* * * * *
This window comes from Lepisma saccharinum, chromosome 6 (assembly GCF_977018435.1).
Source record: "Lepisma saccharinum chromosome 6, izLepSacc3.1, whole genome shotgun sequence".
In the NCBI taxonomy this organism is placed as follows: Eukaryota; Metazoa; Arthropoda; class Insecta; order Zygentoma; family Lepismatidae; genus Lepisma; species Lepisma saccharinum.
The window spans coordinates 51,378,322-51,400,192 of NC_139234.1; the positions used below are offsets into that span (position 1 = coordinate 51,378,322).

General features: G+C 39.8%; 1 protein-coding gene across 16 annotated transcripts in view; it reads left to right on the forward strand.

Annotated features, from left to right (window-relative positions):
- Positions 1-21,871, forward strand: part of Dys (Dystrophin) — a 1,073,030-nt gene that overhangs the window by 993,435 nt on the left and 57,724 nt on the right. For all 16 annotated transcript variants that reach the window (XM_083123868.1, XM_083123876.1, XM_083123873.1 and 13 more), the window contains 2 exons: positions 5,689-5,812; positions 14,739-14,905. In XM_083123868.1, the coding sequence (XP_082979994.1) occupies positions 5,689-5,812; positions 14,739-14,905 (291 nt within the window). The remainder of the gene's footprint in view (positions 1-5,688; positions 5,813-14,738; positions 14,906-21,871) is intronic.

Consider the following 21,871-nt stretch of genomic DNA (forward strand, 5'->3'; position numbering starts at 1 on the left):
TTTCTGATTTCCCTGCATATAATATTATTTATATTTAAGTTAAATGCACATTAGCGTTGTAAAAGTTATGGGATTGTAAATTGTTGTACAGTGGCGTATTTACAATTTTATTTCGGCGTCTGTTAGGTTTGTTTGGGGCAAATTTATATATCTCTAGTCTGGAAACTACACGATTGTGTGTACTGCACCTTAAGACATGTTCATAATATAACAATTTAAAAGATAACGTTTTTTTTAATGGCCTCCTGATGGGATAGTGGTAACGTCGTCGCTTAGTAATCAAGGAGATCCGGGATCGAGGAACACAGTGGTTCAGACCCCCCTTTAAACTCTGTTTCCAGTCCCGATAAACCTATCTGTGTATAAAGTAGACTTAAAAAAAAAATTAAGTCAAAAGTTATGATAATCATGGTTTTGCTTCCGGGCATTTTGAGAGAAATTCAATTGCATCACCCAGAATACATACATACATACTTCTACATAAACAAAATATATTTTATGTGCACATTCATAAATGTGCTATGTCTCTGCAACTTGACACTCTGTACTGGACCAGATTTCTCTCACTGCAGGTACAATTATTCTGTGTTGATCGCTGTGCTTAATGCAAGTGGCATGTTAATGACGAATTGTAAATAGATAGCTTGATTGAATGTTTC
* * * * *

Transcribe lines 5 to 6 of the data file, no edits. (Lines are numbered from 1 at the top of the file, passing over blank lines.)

General features: G+C 39.8%; 1 protein-coding gene across 16 annotated transcripts in view; it reads left to right on the forward strand.

Annotated features, from left to right (window-relative positions):